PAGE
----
Where is your humility and understanding of other Christians, I ask. In his new book, (Why Christianity must change or die, HarperCollins £8.99) he argues that there has been a revolution in knowledge, entailing three responses: firstly people have rejected the Church, secondly they have retreated into fundamentalist, and thirdly they have become believers in exile, like him.
As NT Wright remarked in a devastating critique of Spong's thought: the queues to he doors of fundamentalist churches would be endless if everyone he called a fundamentalist was a fundamentalist.
"Fundamentalism," he counters, "is a broad category, literalism is a broad category. The fundamentalists are fundamentalist about everything: literalists are more speculative about what they are fundamentalist about. Some of there people would certainly not be fundamentalist about Jesus walking on water, or feeding the 5000, but they would be fundamentalist about the physical resurrection or the Virgin Birth.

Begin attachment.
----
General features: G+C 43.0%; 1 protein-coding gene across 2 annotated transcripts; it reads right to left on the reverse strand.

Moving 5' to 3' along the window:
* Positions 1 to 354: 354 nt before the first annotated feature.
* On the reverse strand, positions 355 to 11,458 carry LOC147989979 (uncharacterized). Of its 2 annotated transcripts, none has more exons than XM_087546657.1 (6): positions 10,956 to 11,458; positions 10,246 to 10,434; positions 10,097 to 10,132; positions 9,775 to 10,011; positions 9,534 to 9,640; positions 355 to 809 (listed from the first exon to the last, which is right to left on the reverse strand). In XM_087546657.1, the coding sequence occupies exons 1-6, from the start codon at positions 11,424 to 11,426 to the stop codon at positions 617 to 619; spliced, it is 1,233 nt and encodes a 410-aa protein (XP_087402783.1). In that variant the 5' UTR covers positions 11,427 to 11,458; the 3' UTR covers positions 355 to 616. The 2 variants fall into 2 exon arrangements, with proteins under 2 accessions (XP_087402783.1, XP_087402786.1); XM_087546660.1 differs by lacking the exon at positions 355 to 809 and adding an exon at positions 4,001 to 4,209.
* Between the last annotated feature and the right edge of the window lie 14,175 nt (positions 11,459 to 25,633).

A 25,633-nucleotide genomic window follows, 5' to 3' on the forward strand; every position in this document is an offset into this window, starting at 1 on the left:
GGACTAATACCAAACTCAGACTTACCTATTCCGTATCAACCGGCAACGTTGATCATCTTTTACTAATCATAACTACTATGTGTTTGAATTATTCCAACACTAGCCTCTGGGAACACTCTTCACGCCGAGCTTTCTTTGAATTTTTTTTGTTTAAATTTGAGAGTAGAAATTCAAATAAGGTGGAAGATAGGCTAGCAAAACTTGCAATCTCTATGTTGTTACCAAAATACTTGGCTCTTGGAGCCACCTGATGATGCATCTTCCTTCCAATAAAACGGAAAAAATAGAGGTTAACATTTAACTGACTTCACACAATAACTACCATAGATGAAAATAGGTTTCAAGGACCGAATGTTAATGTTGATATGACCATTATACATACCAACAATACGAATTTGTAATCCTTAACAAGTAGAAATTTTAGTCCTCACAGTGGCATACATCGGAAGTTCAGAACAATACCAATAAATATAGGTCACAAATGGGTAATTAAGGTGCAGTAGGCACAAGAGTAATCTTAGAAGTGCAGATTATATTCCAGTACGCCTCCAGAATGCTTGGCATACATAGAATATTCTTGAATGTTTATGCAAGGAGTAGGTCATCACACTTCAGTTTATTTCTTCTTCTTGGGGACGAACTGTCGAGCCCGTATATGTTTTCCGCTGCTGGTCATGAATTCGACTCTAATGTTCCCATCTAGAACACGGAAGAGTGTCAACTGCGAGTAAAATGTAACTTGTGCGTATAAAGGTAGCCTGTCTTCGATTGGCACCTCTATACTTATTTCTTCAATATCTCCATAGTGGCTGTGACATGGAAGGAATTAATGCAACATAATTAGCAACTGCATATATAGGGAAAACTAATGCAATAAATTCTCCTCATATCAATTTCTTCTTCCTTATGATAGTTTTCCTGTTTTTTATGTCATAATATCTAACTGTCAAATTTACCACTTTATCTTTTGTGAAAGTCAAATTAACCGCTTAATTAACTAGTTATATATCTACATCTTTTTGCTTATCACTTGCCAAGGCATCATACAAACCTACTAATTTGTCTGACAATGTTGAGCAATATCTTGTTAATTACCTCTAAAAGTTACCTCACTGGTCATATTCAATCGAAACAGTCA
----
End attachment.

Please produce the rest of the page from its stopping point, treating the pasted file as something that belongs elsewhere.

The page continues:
"All literalism is a security system. But God doesn't need a security system to be protected. I can't hurt God, the idea that Spong can diminish or hurt God is just really amazing."
But you can harm Christian witness, surely? He demurs.
I point out to him that although there has been an honourable tradition of controversial bishops of have at least spurred people into talking about Christianity, he has gone further. Where is the integrity of following the path of his hero, Michael Goulder (a theologian and priest who had the honesty to become an atheist and resign his orders) in rejecting theism, without taking the final step? "You are effectively an atheist and the things you say about God and the 'Christ experience' are meaningless unless they have reference to some kind of external authority," I suggest (respectfully of course).
He responds: "I think God is calling you into maturity at this point, Andrew, instead of into accepting some kind of authority. Faith doesn't mean believing the right kind of propositions, faith means having the courage to know that God is out in front of you and no matter how you go in the future you'll never be apart from God, that is what faith means biblically."